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Stay Away from this Student VISA for Long-term Stay and Work Permit in the USA

First, let's give this article some context by laying out all the VISA options for international students. We'll end by giving you the best hassle-free green card path that you can pursue after your studies in the USA.

The United States immigration law generally has four (4) categories of visas for foreign students and exchange visitors:

  • F-1 visa for full-time students at an academic institution such as a college, university, or high school, or who are enrolled in a language training program. F-1 students may work on-campus for 20 hours a week. Spouses and children of F-1 students and exchange visitors can enter the country by obtaining an F-2 visa, however, F-2 visa holders are not eligible to work. F-2 visa holders that want to study must change to an F-1 visa by either applying for this change within the USA (usually takes longer), or re-appearing at an embassy outside the USA. The latter is faster and arguably the better means of changing F2 to F1 visas but it has its inherent risks.

  • M-1 visa for full-time students at a vocational or other nonacademic institution. Spouses and children of M-1 students and exchange visitors can enter the country by obtaining an M-2 visa. Again, M-2 visa holders are not eligible to work.

  • F-3 or M-3 visa for nationals of Canada and Mexico who commute to the United States for full- or part-time study at an academic (F-3) or vocational (M-3) institution.

  • J-1 visa for participants in an educational or cultural exchange program. This visa category includes college and university students as well as physicians, summer work-travel visitors, visiting professors, research and short-term scholars, teachers, and au pairs. Spouses and children of scholars under this category can enter the US with a J-2 visa. Interestingly, J-2 visa holders are eligible to study or work in the United States without obtaining their own student or work visa. While this is an outstanding offer, the tradeoff is that these type of visas often come with a condition that the visa holder must return to their home country at least for 2 years (in many cases) upon the expiration of their visa or the completion of their program. This make the J-1 more complicated than other forms of student visas when it comes to planning your long-term stay in the US.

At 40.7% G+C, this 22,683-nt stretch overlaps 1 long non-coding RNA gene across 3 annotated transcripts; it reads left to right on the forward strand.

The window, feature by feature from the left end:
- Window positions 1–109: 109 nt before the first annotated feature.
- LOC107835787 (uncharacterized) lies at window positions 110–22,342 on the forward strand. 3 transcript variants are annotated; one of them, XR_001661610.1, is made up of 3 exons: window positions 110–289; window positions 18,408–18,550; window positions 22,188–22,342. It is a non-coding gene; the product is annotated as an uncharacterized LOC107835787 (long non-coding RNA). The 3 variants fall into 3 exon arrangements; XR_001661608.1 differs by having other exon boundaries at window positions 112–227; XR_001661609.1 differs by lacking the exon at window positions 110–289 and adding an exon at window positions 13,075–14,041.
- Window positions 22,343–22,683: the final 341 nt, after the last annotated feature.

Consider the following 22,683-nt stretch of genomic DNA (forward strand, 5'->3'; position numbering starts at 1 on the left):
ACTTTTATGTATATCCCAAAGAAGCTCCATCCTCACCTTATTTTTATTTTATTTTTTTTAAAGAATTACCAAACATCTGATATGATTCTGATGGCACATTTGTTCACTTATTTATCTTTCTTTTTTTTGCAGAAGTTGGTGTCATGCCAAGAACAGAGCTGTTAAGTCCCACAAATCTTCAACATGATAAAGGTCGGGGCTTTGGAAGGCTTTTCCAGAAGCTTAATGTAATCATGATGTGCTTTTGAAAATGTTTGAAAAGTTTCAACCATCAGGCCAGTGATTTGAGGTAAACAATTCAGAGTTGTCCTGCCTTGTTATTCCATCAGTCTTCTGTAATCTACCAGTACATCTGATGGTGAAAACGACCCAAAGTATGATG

Upon graduation, all students holding an F-1 visa can be authorized for employment for up to 12 months under the Optical Training (OPT) program. Students with a degree in science, technology, engineering, or mathematics (STEM) are eligible for an OPT extension of up to 24 additional months, making this a maximum of 3 years of "work permit" for STEM international students. Non-STEM students only get 12 months before the risk falling out of legal status. J-1 students in many cases, get up to 30 days only.

If your long term interest is to continue your career and professional development in the USA after your studies, try to avoid institutions or programs that would only give you a J-1 visa. While you may not know the visa you may get at the beginning of your application process, it may be a question worth asking a current student or beneficiary of the scholarship you are applying for. You may also find out from the international student office of the institution as they are mostly in charge of processing official admission documents. The F-1 visa is the best form of student visa for long term stay.

To learn how to sponsor yourself for permanent residency in the USA as a student, check out the resources page on Bestman Academy to learn strategies related to grad school and the green card processes.

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